Page 6: of Offshore Engineer Magazine (Mar/Apr 2023)
MARKETS ANCHOR HANDLING TUGS © Igor Kardasov/AdobeStock
WIND AND THE NEED
FOR HIGH-END AHTS
By Theodor Sørlie, Market Analyst, Fearnley Offshore Supply AS s the world continues to scramble for renewable This translates to developer commitments of roughly energy, foating offshore wind has emerged as 4,000 turbines installed by 2035 in Europe, while Asia will a key capacity enabler in the coming decades. contribute with 850 turbines. An interesting theme is mul-
With no major commercial scale projects cur- tiple countries leap-frogging straight to the foating space,
A rently in operations, the segment is largely based on gov- as opposed to developing an installed base of bottom-fxed ernments and developers ambitious project plans for the capacity initially. Examples of such countries include South future. Nonetheless, this market segment can offer vast op- Korea, Portugal, Italy, and Spain, which have all announced portunities to the world of offshore support vessels in both major projects to be commissioned towards the end of the near- and long-term prospects. decade, with no current fxed capacity operational.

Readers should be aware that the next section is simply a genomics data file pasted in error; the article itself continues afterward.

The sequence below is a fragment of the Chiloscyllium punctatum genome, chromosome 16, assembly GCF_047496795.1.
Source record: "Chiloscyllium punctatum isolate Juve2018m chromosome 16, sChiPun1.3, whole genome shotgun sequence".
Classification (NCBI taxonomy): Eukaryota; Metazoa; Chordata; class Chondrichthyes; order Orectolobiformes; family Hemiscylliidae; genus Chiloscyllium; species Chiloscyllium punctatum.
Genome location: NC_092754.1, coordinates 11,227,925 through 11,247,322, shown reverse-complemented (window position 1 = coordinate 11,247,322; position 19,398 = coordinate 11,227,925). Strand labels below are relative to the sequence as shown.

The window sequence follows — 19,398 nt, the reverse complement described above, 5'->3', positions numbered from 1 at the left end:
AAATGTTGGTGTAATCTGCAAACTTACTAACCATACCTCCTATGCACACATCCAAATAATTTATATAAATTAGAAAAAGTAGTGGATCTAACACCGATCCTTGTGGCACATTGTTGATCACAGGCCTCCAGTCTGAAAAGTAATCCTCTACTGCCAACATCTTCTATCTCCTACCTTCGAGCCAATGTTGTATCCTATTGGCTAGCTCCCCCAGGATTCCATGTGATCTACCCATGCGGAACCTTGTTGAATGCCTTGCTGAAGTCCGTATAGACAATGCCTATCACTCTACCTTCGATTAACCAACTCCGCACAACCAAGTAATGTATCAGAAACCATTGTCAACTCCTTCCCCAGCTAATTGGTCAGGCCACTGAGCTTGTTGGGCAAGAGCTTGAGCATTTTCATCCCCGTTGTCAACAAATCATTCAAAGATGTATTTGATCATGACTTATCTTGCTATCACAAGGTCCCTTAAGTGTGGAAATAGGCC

In this piece, we will discuss the key opportunities and The leading developers within the space include oil and challenges related to offshore foating wind, in addition to gas majors such as Shell and Equinor, pure-play foating the potential implications for offshore vessel owners. Rys- developers such as Simply Blue Group, renewable energy tad Energy expects a global installed base of 13 GW in majors such as Iberdrola and renewable investment frms 2030, growing to 70 GW in 2035, and both governments such as Copenhagen Infrastructure Partners. We believe and developers seem to agree on the fact that foating wind developers with existing maritime industry experience will can deliver green energy at scale in the future. have an advantage in commissioning projects according to 6 OFFSHORE ENGINEER OEDIGITAL.COM